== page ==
Storyboard or programmatic views
Mystery letters next to file names
_instanceVariables in inits and setters
Question: When I look at Storyboard segues, there’s the word deprecated next to push segues. What does deprecated mean?
Answer: Apple will not be phasing out that features soon in the next release. It looks like they’re replaced the push segue with a show segue.
Question: Should I be learning to use the storyboard or learning to make views programmatically?
Answer: It depends on the usage. Storyboard is great for building views quickly and with little code. I was told that one major drawback is that it’s almost impossible to merge conflicts on storyboards. This means that when another programming changing the same view, one person’s changes will be lost. This can be mitigated by creating xib files for each classes and one owner per class. Storyboard tutorial for iOS 7.
Question: What are those A, C and M letters next to file names on the project Navigator in Xcode.
Answer: Those are the git version control symbols. A for added. C for conflict. M for modified. More here.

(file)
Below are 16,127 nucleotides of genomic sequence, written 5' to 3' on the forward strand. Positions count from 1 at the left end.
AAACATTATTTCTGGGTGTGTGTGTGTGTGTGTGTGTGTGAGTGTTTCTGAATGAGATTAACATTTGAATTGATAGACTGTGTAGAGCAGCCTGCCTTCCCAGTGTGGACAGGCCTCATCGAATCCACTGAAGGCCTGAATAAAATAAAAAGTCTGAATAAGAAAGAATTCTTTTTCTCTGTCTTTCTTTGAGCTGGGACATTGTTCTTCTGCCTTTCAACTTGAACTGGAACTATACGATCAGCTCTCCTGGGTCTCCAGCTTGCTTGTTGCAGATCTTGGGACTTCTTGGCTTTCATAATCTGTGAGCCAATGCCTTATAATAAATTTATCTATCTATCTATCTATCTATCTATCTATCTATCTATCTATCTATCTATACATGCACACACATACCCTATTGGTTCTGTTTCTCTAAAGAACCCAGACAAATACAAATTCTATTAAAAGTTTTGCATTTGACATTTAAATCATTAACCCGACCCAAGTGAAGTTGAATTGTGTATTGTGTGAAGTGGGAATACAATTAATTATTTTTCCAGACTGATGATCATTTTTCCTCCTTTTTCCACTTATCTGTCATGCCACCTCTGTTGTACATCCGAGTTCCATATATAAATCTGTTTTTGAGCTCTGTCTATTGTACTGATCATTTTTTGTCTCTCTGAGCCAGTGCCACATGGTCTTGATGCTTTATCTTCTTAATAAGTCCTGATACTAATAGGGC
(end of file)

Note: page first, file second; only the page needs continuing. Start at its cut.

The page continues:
Question: Do I make the base initializer(init) or the custom initializer (initWithName:Birthday:Hometown:) make the designated initializer?
Answer: Use the custom initializer as the dedicated initializer. For the base initializer, use the dedicated initializer and pass in default values. More here. It saves repeated code and makes there one point of failure.
Question: Why should I use _instanceVariable in the init and setter methods instead of self.instanceVariable? I thought that we were supposed to always call methods.
Answer: For one, using self.instanceVariable in the setter will get an infinite loop because it will keep calling setInstanceVariable. There is a thing called key value observing (KVO) (awesome tutorial), which notices whenever the setter method is called for a property. In the init method, we don’t always want other people to know that we’re setting the property value.